The New York Times posted an op-ed on bike-ped conflicts in NYC (login required). The writer, a previous Department of Transporation assistant commissioner, blames the battle on a lack of policy and infrastructure recognizing cyclists as legitimate road users.
Ann Arbor faces similar problems where incomplete bike lanes, mixed messages on where to ride (sidewalk bike route signs, mixed use arrows, University-endorsed sidewalk biking) and street perceived to be unsafe by cyclist lead to sidewalk cycling, bike-ped conflicts, and, eventually, pedestrians cursing "those damn bikers!"
The solution presented in the op-ed is in three parts:
First, we need to establish a clear hierarchy for the use of city streets. Pedestrians come first; we started out as a walking city and it will be our greatest strength going forward. This means bikers must yield to pedestrians — even errant ones. Biking is a superb form of transport we should encourage. Drivers must yield to bike riders — even errant ones.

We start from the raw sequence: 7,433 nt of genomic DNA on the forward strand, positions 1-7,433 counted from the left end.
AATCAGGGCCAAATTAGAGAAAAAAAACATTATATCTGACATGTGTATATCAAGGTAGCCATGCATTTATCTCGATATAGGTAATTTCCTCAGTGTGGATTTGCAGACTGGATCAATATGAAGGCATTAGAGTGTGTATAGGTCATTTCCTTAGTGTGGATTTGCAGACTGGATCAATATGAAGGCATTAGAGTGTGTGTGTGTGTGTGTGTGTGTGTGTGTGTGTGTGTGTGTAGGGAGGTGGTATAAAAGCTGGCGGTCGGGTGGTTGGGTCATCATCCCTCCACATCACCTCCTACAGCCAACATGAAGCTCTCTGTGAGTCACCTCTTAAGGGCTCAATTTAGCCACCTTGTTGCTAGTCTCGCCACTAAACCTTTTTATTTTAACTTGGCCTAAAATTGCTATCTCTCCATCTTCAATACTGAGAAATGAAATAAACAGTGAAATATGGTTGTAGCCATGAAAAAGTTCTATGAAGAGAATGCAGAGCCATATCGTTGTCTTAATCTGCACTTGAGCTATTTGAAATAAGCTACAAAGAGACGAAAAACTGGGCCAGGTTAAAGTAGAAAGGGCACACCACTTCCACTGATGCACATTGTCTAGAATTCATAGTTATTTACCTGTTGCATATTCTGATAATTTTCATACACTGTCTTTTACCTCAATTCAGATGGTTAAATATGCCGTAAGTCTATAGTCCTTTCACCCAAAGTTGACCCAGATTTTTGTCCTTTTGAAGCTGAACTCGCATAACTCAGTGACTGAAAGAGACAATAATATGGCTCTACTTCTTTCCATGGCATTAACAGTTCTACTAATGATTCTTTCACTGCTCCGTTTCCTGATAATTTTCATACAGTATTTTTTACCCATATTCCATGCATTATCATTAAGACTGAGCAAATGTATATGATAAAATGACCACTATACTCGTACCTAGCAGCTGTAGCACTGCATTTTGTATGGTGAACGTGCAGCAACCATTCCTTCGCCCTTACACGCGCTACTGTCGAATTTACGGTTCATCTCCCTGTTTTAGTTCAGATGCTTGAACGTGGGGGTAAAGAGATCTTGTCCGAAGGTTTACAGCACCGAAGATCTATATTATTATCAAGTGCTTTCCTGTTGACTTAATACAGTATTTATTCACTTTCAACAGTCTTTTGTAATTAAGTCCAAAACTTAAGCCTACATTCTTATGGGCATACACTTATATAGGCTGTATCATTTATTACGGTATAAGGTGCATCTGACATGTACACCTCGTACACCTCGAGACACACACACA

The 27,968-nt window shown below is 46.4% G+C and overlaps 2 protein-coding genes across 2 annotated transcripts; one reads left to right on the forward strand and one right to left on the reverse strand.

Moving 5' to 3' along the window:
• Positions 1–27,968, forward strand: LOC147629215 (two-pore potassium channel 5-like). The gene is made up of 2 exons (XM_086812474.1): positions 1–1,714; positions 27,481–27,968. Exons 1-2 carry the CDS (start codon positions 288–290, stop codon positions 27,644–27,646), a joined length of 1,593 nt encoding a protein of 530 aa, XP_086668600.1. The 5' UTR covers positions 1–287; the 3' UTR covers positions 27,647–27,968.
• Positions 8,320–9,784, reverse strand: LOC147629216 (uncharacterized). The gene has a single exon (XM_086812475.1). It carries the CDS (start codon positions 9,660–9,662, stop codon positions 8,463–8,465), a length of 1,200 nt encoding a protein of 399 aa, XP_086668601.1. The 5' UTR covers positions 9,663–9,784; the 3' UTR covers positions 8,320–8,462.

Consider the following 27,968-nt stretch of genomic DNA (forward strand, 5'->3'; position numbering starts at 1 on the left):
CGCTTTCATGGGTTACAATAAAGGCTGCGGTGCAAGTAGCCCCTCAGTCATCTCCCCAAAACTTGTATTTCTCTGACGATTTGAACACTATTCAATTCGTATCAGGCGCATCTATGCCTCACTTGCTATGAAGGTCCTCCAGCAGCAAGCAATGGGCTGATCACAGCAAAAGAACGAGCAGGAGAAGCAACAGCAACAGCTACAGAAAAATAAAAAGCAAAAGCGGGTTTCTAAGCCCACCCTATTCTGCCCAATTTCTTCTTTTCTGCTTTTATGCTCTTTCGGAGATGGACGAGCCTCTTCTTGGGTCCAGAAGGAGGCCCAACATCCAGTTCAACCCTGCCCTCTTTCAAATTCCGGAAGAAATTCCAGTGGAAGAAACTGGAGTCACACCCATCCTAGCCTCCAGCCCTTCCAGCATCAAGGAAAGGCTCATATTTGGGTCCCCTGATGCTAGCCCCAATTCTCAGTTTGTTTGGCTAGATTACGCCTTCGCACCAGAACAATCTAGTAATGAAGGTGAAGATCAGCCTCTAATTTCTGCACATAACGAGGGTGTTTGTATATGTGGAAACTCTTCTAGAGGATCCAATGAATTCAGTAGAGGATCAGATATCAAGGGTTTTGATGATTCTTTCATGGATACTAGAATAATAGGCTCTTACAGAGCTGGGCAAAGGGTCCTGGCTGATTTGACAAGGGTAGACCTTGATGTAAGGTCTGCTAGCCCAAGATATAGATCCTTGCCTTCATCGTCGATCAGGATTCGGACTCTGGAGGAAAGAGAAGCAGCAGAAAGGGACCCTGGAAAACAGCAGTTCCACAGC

Second, we must enforce the rules. Police officers should write summonses specifically for “failure to yield” by bike riders (and car drivers). ...
Third, let’s advance the network of bike lanes citywide. I’d even re-introduce physically separate bike lanes. ...
Finally, we need to recognize that our economic and physical well-being are advanced when more people are able to enjoy our streets.
An write-up on streetsblog breaks that op-ed down to argue that cyclists and pedestrians are wasting their efforts in-fighting over the scraps of the transportation budget, instead of recognizing their similar position of disregard and organizing to petition for safer, less auto-centric streets.
While the Good People of Ann Arbor do make an effort to advocate for pedestrians and cyclists (WBWC, getDowntown, and this blog are examples), we still have our share of Letters to the Editor regarding renagade cyclists. Over on Arborupdate, divisions are even forming between yard-rakers and bike-riders over how to manage leaf pick-up in bike lanes.
Of course we'll always have some level of within-group conflict: helmet vs no helmet, power-walkers annoyed with meanderers, law abiding cyclists cursing J-walkers, the list goes on. But hopefully we as a community can keep the larger vision of working to improve policy and infrastructure for all carfree folks.